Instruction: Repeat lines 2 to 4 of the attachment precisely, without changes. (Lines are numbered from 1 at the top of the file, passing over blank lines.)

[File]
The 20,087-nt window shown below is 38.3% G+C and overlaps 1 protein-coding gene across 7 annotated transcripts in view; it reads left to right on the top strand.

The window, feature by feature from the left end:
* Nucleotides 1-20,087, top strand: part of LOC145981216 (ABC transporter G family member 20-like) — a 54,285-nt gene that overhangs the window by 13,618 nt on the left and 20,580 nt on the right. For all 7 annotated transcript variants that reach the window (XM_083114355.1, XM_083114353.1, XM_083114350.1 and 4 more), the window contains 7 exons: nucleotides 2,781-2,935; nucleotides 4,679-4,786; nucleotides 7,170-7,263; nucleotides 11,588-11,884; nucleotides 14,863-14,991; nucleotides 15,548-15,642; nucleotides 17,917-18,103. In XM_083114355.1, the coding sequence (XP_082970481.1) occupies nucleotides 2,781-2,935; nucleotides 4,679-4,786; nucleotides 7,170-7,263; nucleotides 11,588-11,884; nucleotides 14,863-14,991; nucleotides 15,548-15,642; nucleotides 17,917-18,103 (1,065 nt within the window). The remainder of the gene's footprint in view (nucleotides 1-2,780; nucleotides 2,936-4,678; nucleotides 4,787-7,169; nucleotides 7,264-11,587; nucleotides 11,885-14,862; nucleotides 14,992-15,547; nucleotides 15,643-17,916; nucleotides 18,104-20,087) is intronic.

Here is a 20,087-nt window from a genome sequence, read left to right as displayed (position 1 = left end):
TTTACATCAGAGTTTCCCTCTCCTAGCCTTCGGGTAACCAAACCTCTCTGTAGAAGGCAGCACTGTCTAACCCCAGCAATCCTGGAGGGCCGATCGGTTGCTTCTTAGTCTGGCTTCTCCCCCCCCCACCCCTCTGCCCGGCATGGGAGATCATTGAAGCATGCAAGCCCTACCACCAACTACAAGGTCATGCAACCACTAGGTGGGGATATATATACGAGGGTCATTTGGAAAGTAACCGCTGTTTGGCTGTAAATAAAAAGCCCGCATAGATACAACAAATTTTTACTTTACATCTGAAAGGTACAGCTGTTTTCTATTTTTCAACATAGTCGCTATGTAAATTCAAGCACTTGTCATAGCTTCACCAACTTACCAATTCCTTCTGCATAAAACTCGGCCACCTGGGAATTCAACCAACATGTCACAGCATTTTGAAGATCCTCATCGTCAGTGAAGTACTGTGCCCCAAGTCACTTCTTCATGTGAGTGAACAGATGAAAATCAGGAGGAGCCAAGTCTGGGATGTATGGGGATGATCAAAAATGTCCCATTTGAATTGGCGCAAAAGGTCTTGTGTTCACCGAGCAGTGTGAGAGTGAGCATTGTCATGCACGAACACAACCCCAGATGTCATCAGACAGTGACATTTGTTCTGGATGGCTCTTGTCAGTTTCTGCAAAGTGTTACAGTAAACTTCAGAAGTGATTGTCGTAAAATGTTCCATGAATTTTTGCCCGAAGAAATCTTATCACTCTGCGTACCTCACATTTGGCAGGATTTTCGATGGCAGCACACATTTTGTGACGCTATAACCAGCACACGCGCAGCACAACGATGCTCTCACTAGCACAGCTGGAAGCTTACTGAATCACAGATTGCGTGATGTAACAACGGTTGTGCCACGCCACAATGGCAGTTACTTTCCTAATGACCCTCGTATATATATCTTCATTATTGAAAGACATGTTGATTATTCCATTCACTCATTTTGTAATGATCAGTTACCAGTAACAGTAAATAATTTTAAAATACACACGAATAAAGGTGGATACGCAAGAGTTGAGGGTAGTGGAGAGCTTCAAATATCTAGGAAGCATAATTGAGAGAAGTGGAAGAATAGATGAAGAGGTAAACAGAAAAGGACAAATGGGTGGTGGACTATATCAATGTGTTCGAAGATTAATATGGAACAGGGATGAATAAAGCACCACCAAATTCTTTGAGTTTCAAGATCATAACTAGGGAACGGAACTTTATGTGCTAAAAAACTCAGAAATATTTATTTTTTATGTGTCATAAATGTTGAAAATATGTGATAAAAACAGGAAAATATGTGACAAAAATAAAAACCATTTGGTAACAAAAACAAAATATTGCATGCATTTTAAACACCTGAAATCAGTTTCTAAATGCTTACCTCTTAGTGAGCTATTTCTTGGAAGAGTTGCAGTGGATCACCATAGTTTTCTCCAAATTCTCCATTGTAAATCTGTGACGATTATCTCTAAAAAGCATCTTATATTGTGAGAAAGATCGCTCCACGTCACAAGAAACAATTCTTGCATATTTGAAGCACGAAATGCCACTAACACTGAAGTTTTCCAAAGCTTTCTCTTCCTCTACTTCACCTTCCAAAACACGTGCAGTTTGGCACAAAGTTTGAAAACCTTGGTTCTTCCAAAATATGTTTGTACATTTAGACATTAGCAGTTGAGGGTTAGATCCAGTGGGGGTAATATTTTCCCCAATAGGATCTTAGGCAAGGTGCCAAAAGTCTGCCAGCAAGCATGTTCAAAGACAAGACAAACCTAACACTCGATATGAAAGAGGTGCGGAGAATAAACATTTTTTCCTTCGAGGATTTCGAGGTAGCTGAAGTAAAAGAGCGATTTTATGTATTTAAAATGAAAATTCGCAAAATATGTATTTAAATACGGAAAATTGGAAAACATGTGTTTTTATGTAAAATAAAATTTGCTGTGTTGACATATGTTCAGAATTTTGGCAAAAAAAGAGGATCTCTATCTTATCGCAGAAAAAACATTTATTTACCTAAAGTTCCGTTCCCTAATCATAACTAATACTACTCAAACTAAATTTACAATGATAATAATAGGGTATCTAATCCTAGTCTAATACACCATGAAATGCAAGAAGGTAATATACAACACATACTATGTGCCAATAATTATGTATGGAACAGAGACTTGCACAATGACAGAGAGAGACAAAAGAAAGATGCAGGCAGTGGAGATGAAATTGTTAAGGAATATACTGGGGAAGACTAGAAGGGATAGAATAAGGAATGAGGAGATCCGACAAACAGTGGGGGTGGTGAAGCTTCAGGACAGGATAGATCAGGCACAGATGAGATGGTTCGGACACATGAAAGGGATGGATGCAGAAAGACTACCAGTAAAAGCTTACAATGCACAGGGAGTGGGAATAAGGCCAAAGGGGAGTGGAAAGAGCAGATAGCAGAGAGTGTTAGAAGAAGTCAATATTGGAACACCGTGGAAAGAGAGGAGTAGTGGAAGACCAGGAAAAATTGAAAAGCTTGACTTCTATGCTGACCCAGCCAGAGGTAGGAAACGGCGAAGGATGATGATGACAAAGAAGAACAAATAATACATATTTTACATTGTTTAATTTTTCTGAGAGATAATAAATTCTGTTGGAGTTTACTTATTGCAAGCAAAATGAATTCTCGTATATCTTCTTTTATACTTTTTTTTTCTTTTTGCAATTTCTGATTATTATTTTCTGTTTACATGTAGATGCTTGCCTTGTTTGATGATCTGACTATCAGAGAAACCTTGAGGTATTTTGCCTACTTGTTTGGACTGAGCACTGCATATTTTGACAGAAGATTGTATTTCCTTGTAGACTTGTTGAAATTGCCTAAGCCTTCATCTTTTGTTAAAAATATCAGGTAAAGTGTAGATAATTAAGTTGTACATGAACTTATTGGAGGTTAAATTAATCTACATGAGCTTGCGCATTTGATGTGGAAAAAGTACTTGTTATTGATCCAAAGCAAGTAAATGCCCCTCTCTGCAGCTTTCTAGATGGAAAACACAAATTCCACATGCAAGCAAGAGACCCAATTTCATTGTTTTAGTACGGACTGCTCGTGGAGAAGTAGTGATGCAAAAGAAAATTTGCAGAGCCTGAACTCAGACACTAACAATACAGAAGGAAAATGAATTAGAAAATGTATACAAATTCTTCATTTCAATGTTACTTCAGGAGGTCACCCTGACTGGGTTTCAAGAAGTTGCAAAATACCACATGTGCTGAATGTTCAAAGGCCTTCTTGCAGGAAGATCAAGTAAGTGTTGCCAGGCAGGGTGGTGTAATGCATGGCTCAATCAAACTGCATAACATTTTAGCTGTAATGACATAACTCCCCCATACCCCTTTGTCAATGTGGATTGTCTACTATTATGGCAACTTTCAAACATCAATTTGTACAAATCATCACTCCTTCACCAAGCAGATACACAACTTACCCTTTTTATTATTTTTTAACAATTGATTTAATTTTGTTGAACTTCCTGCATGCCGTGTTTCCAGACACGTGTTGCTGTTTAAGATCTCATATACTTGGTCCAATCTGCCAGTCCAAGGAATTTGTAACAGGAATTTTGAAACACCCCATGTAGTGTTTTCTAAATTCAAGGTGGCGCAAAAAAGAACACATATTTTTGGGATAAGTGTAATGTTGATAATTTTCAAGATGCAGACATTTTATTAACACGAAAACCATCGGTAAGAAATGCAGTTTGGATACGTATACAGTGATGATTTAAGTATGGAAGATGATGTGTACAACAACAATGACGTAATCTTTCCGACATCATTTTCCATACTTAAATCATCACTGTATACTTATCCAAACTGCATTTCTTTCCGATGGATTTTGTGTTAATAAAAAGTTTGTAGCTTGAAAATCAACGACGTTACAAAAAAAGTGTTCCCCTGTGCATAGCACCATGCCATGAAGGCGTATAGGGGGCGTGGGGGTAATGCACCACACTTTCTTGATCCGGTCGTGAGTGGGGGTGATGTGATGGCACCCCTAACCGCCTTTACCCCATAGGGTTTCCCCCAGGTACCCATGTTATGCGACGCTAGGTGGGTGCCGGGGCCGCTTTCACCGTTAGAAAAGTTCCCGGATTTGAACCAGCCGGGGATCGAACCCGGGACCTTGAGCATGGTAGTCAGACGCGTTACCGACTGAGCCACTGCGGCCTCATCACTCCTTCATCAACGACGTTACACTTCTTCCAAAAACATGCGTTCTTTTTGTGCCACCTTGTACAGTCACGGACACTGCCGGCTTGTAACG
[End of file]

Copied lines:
The window, feature by feature from the left end:
* Nucleotides 1-20,087, top strand: part of LOC145981216 (ABC transporter G family member 20-like) — a 54,285-nt gene that overhangs the window by 13,618 nt on the left and 20,580 nt on the right. For all 7 annotated transcript variants that reach the window (XM_083114355.1, XM_083114353.1, XM_083114350.1 and 4 more), the window contains 7 exons: nucleotides 2,781-2,935; nucleotides 4,679-4,786; nucleotides 7,170-7,263; nucleotides 11,588-11,884; nucleotides 14,863-14,991; nucleotides 15,548-15,642; nucleotides 17,917-18,103. In XM_083114355.1, the coding sequence (XP_082970481.1) occupies nucleotides 2,781-2,935; nucleotides 4,679-4,786; nucleotides 7,170-7,263; nucleotides 11,588-11,884; nucleotides 14,863-14,991; nucleotides 15,548-15,642; nucleotides 17,917-18,103 (1,065 nt within the window). The remainder of the gene's footprint in view (nucleotides 1-2,780; nucleotides 2,936-4,678; nucleotides 4,787-7,169; nucleotides 7,264-11,587; nucleotides 11,885-14,862; nucleotides 14,992-15,547; nucleotides 15,643-17,916; nucleotides 18,104-20,087) is intronic.

Here is a 20,087-nt window from a genome sequence, read left to right as displayed (position 1 = left end):